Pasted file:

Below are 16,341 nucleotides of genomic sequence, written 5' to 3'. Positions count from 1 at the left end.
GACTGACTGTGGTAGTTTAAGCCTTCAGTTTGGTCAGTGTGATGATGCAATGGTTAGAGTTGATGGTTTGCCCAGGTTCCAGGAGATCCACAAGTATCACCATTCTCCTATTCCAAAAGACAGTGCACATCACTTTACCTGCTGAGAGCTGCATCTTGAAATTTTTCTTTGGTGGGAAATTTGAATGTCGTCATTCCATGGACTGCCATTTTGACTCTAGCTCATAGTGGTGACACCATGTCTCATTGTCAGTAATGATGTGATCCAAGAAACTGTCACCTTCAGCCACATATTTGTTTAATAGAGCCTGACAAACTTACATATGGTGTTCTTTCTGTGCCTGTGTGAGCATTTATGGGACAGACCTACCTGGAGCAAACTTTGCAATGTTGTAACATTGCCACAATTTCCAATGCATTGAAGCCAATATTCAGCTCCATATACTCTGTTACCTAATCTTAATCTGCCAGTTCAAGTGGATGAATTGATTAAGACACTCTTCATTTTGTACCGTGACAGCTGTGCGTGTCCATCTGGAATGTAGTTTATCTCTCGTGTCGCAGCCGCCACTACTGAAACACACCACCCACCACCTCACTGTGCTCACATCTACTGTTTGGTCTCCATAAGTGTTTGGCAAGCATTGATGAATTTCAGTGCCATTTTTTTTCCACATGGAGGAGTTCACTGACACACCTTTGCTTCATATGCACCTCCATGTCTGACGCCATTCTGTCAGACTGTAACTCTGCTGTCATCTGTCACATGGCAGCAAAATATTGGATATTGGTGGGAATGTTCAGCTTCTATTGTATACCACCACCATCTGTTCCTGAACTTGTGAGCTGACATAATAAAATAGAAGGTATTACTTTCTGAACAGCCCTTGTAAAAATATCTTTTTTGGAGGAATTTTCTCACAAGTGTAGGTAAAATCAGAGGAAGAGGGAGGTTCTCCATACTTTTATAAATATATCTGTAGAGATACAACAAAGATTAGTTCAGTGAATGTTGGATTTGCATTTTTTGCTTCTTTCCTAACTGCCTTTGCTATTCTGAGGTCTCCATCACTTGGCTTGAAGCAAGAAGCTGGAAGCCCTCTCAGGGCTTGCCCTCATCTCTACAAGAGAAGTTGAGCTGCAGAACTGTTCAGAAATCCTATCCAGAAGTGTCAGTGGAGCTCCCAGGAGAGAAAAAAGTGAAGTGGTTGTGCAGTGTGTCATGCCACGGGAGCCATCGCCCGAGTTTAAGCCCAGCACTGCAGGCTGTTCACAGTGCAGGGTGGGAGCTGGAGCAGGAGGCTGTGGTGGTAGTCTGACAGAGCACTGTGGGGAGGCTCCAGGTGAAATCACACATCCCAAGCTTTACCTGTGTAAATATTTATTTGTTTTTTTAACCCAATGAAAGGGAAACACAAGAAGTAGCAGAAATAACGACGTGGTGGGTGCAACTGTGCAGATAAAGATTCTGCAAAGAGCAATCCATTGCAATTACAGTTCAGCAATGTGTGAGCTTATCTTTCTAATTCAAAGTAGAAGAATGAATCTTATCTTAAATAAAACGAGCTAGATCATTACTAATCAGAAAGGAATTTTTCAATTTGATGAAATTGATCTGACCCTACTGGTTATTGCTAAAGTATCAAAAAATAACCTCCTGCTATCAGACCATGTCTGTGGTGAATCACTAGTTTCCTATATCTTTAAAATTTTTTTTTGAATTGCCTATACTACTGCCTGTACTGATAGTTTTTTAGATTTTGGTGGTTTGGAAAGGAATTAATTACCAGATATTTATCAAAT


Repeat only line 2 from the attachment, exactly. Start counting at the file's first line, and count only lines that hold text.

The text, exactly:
GACTGACTGTGGTAGTTTAAGCCTTCAGTTTGGTCAGTGTGATGATGCAATGGTTAGAGTTGATGGTTTGCCCAGGTTCCAGGAGATCCACAAGTATCACCATTCTCCTATTCCAAAAGACAGTGCACATCACTTTACCTGCTGAGAGCTGCATCTTGAAATTTTTCTTTGGTGGGAAATTTGAATGTCGTCATTCCATGGACTGCCATTTTGACTCTAGCTCATAGTGGTGACACCATGTCTCATTGTCAGTAATGATGTGATCCAAGAAACTGTCACCTTCAGCCACATATTTGTTTAATAGAGCCTGACAAACTTACATATGGTGTTCTTTCTGTGCCTGTGTGAGCATTTATGGGACAGACCTACCTGGAGCAAACTTTGCAATGTTGTAACATTGCCACAATTTCCAATGCATTGAAGCCAATATTCAGCTCCATATACTCTGTTACCTAATCTTAATCTGCCAGTTCAAGTGGATGAATTGATTAAGACACTCTTCATTTTGTACCGTGACAGCTGTGCGTGTCCATCTGGAATGTAGTTTATCTCTCGTGTCGCAGCCGCCACTACTGAAACACACCACCCACCACCTCACTGTGCTCACATCTACTGTTTGGTCTCCATAAGTGTTTGGCAAGCATTGATGAATTTCAGTGCCATTTTTTTTCCACATGGAGGAGTTCACTGACACACCTTTGCTTCATATGCACCTCCATGTCTGACGCCATTCTGTCAGACTGTAACTCTGCTGTCATCTGTCACATGGCAGCAAAATATTGGATATTGGTGGGAATGTTCAGCTTCTATTGTATACCACCACCATCTGTTCCTGAACTTGTGAGCTGACATAATAAAATAGAAGGTATTACTTTCTGAACAGCCCTTGTAAAAATATCTTTTTTGGAGGAATTTTCTCACAAGTGTAGGTAAAATCAGAGGAAGAGGGAGGTTCTCCATACTTTTATAAATATATCTGTAGAGATACAACAAAGATTAGTTCAGTGAATGTTGGATTTGCATTTTTTGCTTCTTTCCTAACTGCCTTTGCTATTCTGAGGTCTCCATCACTTGGCTTGAAGCAAGAAGCTGGAAGCCCTCTCAGGGCTTGCCCTCATCTCTACAAGAGAAGTTGAGCTGCAGAACTGTTCAGAAATCCTATCCAGAAGTGTCAGTGGAGCTCCCAGGAGAGAAAAAAGTGAAGTGGTTGTGCAGTGTGTCATGCCACGGGAGCCATCGCCCGAGTTTAAGCCCAGCACTGCAGGCTGTTCACAGTGCAGGGTGGGAGCTGGAGCAGGAGGCTGTGGTGGTAGTCTGACAGAGCACTGTGGGGAGGCTCCAGGTGAAATCACACATCCCAAGCTTTACCTGTGTAAATATTTATTTGTTTTTTTAACCCAATGAAAGGGAAACACAAGAAGTAGCAGAAATAACGACGTGGTGGGTGCAACTGTGCAGATAAAGATTCTGCAAAGAGCAATCCATTGCAATTACAGTTCAGCAATGTGTGAGCTTATCTTTCTAATTCAAAGTAGAAGAATGAATCTTATCTTAAATAAAACGAGCTAGATCATTACTAATCAGAAAGGAATTTTTCAATTTGATGAAATTGATCTGACCCTACTGGTTATTGCTAAAGTATCAAAAAATAACCTCCTGCTATCAGACCATGTCTGTGGTGAATCACTAGTTTCCTATATCTTTAAAATTTTTTTTTGAATTGCCTATACTACTGCCTGTACTGATAGTTTTTTAGATTTTGGTGGTTTGGAAAGGAATTAATTACCAGATATTTATCAAAT